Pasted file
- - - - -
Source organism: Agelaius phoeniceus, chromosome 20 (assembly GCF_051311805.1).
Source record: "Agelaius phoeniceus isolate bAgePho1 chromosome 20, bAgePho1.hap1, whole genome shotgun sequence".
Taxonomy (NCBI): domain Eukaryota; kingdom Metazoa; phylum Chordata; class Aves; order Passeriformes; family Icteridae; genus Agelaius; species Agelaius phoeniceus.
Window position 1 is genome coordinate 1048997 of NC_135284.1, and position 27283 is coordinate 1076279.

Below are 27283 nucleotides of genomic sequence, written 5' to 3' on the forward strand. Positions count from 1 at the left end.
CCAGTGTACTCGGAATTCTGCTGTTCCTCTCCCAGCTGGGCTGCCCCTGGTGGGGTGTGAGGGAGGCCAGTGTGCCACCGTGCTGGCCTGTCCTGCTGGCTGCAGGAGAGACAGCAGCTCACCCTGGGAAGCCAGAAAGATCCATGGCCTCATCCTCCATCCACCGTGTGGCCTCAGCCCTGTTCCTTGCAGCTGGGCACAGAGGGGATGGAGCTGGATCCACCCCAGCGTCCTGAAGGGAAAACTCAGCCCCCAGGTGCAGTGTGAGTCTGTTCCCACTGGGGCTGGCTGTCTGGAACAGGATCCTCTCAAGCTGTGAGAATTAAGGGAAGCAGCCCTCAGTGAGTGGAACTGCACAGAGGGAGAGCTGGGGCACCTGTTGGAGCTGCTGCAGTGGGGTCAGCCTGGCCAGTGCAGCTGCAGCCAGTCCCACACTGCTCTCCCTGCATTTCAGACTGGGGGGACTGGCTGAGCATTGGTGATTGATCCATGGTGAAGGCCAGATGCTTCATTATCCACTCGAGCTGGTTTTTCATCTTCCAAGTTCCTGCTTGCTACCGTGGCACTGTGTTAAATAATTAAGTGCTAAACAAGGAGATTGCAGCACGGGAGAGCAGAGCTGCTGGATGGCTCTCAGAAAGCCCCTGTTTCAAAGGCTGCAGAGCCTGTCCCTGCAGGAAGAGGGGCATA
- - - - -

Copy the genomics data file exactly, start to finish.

Source organism: Agelaius phoeniceus, chromosome 20 (assembly GCF_051311805.1).
Source record: "Agelaius phoeniceus isolate bAgePho1 chromosome 20, bAgePho1.hap1, whole genome shotgun sequence".
Taxonomy (NCBI): domain Eukaryota; kingdom Metazoa; phylum Chordata; class Aves; order Passeriformes; family Icteridae; genus Agelaius; species Agelaius phoeniceus.
Window position 1 is genome coordinate 1048997 of NC_135284.1, and position 27283 is coordinate 1076279.

Below are 27283 nucleotides of genomic sequence, written 5' to 3' on the forward strand. Positions count from 1 at the left end.
CCAGTGTACTCGGAATTCTGCTGTTCCTCTCCCAGCTGGGCTGCCCCTGGTGGGGTGTGAGGGAGGCCAGTGTGCCACCGTGCTGGCCTGTCCTGCTGGCTGCAGGAGAGACAGCAGCTCACCCTGGGAAGCCAGAAAGATCCATGGCCTCATCCTCCATCCACCGTGTGGCCTCAGCCCTGTTCCTTGCAGCTGGGCACAGAGGGGATGGAGCTGGATCCACCCCAGCGTCCTGAAGGGAAAACTCAGCCCCCAGGTGCAGTGTGAGTCTGTTCCCACTGGGGCTGGCTGTCTGGAACAGGATCCTCTCAAGCTGTGAGAATTAAGGGAAGCAGCCCTCAGTGAGTGGAACTGCACAGAGGGAGAGCTGGGGCACCTGTTGGAGCTGCTGCAGTGGGGTCAGCCTGGCCAGTGCAGCTGCAGCCAGTCCCACACTGCTCTCCCTGCATTTCAGACTGGGGGGACTGGCTGAGCATTGGTGATTGATCCATGGTGAAGGCCAGATGCTTCATTATCCACTCGAGCTGGTTTTTCATCTTCCAAGTTCCTGCTTGCTACCGTGGCACTGTGTTAAATAATTAAGTGCTAAACAAGGAGATTGCAGCACGGGAGAGCAGAGCTGCTGGATGGCTCTCAGAAAGCCCCTGTTTCAAAGGCTGCAGAGCCTGTCCCTGCAGGAAGAGGGGCATA